When I was at Marongora during the early 1970s, Sgt California got gored by an elephant; it stuck a tusk into him just above his pelvis, narrowly missing his spine. He’d been hunting with a Doctor who after California had taken him up to the elephant, decided not to shoot it and quietly backed off without California knowing – he was standing facing the elephant and waiting for the shot. Suddenly the wind shifted and the bull caught California’s scent, immediately attacking him but the game scout lingered until the last moment thinking a shot would come from behind him. When it never came he turned to run but it was too late, the elephant snaked its trunk out and grabbed his one leg.
After the bull had tusked California, it turned around and disappeared leaving the game scout lying on the ground in agony. Luckily for him he was hunting with a medical man who stabilised him and got him out of the bush and to hospital. Within about six weeks, the sergeant was back at Marongora and keen to get hunting once more. It takes courage to guide on dangerous game unarmed and with a hunter who you know nothing about. Those game scouts on Rhodesia’s hunting blocks had that courage.
During mid-2006 I had a tracker James Hlongane washed overboard on Lake Kariba by a freak wave. PH Pierre van Wyk and I were returning to Sijarira from Chete, and after exiting Chete gorge we hit horrific waves and before we knew it the boat was flung side ways and a wave washing over the boat threw James into the drink. He wasn’t wearing a life-jacket but he did have on full overalls, an anorak and heavy leather boots.
Getting him back into the boat before he drowned was a mission, particularly after a rope we were trying to throw to him got snagged around the prop and stalled the motor. We eventually managed to get him alongside, and whilst we were pulling him back onboard I noticed he couldn’t give us his left hand, it remained beneath the water. It was only when we had him half into the boat, puking water that I saw why he couldn’t use his left arm – it was clutching my daypack – he had been holding it on his lap when he went overboard.
In our world of red tape in this day and age, it could be said that I was inside the daypack: ID, driver’s license, PH License, credit cards, gun licenses, handheld GPS, ammo belt and a few other sundry belongings. When I asked James why he hadn’t just let the daypack go in order to increase his survival chances, and believe me, he very nearly drowned, he answered; “Because you are my Baas” I was somewhat embarrassed because I thought colonial thinking in Zimbabwe went out of the back door over 30 years ago. Apparently not. Even if I worked for the Queen, and it had been me in the waves the daypack would’ve gone to the bottom of the lake.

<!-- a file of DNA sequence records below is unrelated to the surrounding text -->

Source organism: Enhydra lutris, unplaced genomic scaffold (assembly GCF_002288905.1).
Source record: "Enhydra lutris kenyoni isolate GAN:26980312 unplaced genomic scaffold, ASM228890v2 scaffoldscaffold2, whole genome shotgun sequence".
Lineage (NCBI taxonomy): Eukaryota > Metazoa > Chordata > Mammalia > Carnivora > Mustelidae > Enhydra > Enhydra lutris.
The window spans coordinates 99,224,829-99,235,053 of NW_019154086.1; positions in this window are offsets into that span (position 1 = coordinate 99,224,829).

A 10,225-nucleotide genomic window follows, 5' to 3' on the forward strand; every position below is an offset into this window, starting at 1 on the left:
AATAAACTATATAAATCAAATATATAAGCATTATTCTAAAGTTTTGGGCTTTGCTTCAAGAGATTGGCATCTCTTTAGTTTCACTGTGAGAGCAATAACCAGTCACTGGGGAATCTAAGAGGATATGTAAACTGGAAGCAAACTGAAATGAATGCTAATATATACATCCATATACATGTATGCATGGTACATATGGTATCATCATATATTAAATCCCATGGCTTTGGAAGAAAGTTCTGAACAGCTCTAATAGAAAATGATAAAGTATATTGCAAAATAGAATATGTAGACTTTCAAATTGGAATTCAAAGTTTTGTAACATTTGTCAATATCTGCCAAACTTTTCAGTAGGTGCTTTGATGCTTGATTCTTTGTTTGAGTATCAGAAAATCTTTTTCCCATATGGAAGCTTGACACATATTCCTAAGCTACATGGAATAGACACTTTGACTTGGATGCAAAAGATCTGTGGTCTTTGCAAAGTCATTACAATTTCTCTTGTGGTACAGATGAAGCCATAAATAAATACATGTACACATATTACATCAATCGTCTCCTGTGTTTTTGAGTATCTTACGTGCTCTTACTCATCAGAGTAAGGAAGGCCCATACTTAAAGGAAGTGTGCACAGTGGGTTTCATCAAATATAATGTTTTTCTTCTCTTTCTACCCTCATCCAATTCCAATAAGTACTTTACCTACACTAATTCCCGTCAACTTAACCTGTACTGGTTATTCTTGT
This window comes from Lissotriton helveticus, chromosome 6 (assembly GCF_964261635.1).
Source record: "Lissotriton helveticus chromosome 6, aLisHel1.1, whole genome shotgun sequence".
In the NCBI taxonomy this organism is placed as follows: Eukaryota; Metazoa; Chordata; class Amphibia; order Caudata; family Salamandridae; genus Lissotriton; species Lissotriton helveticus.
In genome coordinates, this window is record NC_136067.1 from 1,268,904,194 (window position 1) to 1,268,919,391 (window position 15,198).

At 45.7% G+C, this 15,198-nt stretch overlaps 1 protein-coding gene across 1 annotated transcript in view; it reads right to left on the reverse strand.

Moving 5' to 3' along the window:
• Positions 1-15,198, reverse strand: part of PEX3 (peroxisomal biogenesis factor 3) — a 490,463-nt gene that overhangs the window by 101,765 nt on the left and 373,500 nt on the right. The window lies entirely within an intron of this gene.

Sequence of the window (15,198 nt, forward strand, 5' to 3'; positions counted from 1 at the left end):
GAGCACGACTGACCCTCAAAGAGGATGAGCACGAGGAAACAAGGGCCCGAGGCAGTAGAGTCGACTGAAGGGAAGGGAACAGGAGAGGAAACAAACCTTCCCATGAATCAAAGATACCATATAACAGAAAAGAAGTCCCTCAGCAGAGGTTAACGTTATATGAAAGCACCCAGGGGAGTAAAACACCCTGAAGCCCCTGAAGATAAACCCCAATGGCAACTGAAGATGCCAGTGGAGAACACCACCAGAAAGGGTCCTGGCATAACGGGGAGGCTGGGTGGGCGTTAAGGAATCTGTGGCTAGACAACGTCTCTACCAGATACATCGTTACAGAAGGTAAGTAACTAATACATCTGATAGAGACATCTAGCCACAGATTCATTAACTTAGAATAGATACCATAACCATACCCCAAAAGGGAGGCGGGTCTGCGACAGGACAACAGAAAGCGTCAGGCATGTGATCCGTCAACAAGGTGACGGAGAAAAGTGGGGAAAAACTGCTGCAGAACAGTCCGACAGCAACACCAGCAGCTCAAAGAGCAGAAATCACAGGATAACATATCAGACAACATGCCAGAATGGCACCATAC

Although James’s experience probably doesn’t rank with the bravery of the individuals mentioned earlier in the story, it does show the loyalty of black African hunting staff – a truly admirable loyalty.
Up until 2007 the ZPHGA (Zimbabwe Professional Hunters & Guides Association) have given their award for bravery seven times to various trackers’ who’ve rescued their PHs from a lion, leopard or buffalo.
Another story that has been doing the campfire rounds for years in Zimbabwe is the one about PH Derek ‘Gomez’ Adams who at the time of the incident was a National Parks game ranger, who with his game scouts was doing PAC lion control. After a series of inexplicable mishaps with their firearms, Adams was mauled before being rescued by Game Scout Petros.
This incident took place during June 1982, a dry cold month in Zimbabwe. Ranger Adams and his game scout team of three were tasked with going to Mandiboni Pan to deal with some persistent cattle killing lion.
On the morning after basing up near the pan, they’d scouted around and located day-old lion spoor and then visited a local tribal village, where after casting around, they found fresh lion spoor from the night before so conducted a follow-up and by mid-morning found them asleep. Ranger Adams shot the biggest using his .375 H&H but unfortunately hit the cat on a front leg; after it had absconded they followed the blood spoor and then found the wounded lion lying under a tree.
Adams managed to get in two more quick shots but then as the lion charged, had a stoppage of some sort with a round. Ditching his .375 H&H he quickly grabbed a shot gun from Game Scout Wilson but when he tried to use it the gun also jammed. He then grabbed Game Scout Petros’s .270 but it also unbelievably jammed before he could use it. Game Scout Petros in his later written report of the incident wrote that with the lion only about 20m from them, Adam’s and Game Scout Wilson had no choice but to decamp with the jammed rifles. Petros meantime was trying to clear the .375 H&H stoppage and when the lion sprang at him he jumped out of the way so it bypassed him and proceeded to chase Ranger Adams and another Game Scout called Nemangwe.
Closing with them it smashed Nemangwe to the ground and then caught Adams who attempted to hit it on the back with the .270. Undeterred, the lion knocked Adams to the ground but he managed to get up and run towards a tree. Game Scout Petros relates in his written report how Ranger Adams was running round the tree with the enraged lion chasing him. Whilst doing this he was shouting: ‘Petros shoot it. Petros, shoot it!’ To which Game Scout Petros replied: ‘The rifle has jammed!’
By then the lion had managed to once more grab Adams and hold him down on the ground whilst he frantically flayed at it with his arms trying to stop it from mauling his head. Game Scout Petros explained this in his report as Adams ‘trying to catch the tongue with both hands’. Petros kept his cool and after noticing that Game Scout Wilson was too far away from the lion to be of any help, shouted to him not to shoot, before running across to him and grabbing the rifle Game Scout Wilson was holding. He then ran back to where Adam’s was fighting for his life with the lion and with the lion holding Adam’s by the leg shot it, causing it to fall down.